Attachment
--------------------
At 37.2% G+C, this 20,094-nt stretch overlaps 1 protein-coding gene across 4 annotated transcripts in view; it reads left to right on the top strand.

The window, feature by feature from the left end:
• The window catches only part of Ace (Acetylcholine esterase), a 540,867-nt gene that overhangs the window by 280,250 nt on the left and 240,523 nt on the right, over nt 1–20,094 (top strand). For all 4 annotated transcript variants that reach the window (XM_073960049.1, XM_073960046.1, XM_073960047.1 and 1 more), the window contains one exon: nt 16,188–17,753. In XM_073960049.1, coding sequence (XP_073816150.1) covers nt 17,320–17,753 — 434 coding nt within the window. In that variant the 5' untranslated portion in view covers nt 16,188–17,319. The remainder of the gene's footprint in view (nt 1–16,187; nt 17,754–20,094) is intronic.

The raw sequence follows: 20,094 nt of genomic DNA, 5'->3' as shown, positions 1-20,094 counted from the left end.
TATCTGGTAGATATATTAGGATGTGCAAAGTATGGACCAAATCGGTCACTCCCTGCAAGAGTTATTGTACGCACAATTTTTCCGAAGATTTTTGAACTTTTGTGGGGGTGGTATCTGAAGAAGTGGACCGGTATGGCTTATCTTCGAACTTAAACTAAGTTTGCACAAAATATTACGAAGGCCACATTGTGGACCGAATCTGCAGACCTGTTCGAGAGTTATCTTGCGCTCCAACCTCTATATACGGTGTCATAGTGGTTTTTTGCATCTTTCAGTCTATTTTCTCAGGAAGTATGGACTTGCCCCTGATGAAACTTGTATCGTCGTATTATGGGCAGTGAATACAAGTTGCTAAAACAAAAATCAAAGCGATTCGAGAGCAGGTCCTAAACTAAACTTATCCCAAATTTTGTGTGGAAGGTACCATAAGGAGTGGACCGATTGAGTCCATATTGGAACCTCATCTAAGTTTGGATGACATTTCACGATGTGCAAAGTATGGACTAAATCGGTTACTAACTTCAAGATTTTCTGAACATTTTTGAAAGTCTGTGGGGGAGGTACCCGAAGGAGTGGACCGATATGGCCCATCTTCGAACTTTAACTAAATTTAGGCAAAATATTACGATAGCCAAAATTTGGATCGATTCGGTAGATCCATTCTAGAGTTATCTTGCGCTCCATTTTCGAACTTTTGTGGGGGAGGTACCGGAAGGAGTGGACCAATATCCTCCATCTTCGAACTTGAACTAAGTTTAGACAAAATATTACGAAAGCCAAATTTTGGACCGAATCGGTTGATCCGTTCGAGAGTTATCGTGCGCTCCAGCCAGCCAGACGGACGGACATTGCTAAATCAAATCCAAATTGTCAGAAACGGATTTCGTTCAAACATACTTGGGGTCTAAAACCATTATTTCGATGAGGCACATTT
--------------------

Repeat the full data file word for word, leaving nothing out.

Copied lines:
At 37.2% G+C, this 20,094-nt stretch overlaps 1 protein-coding gene across 4 annotated transcripts in view; it reads left to right on the top strand.

The window, feature by feature from the left end:
• The window catches only part of Ace (Acetylcholine esterase), a 540,867-nt gene that overhangs the window by 280,250 nt on the left and 240,523 nt on the right, over nt 1–20,094 (top strand). For all 4 annotated transcript variants that reach the window (XM_073960049.1, XM_073960046.1, XM_073960047.1 and 1 more), the window contains one exon: nt 16,188–17,753. In XM_073960049.1, coding sequence (XP_073816150.1) covers nt 17,320–17,753 — 434 coding nt within the window. In that variant the 5' untranslated portion in view covers nt 16,188–17,319. The remainder of the gene's footprint in view (nt 1–16,187; nt 17,754–20,094) is intronic.

The raw sequence follows: 20,094 nt of genomic DNA, 5'->3' as shown, positions 1-20,094 counted from the left end.
TATCTGGTAGATATATTAGGATGTGCAAAGTATGGACCAAATCGGTCACTCCCTGCAAGAGTTATTGTACGCACAATTTTTCCGAAGATTTTTGAACTTTTGTGGGGGTGGTATCTGAAGAAGTGGACCGGTATGGCTTATCTTCGAACTTAAACTAAGTTTGCACAAAATATTACGAAGGCCACATTGTGGACCGAATCTGCAGACCTGTTCGAGAGTTATCTTGCGCTCCAACCTCTATATACGGTGTCATAGTGGTTTTTTGCATCTTTCAGTCTATTTTCTCAGGAAGTATGGACTTGCCCCTGATGAAACTTGTATCGTCGTATTATGGGCAGTGAATACAAGTTGCTAAAACAAAAATCAAAGCGATTCGAGAGCAGGTCCTAAACTAAACTTATCCCAAATTTTGTGTGGAAGGTACCATAAGGAGTGGACCGATTGAGTCCATATTGGAACCTCATCTAAGTTTGGATGACATTTCACGATGTGCAAAGTATGGACTAAATCGGTTACTAACTTCAAGATTTTCTGAACATTTTTGAAAGTCTGTGGGGGAGGTACCCGAAGGAGTGGACCGATATGGCCCATCTTCGAACTTTAACTAAATTTAGGCAAAATATTACGATAGCCAAAATTTGGATCGATTCGGTAGATCCATTCTAGAGTTATCTTGCGCTCCATTTTCGAACTTTTGTGGGGGAGGTACCGGAAGGAGTGGACCAATATCCTCCATCTTCGAACTTGAACTAAGTTTAGACAAAATATTACGAAAGCCAAATTTTGGACCGAATCGGTTGATCCGTTCGAGAGTTATCGTGCGCTCCAGCCAGCCAGACGGACGGACATTGCTAAATCAAATCCAAATTGTCAGAAACGGATTTCGTTCAAACATACTTGGGGTCTAAAACCATTATTTCGATGAGGCACATTT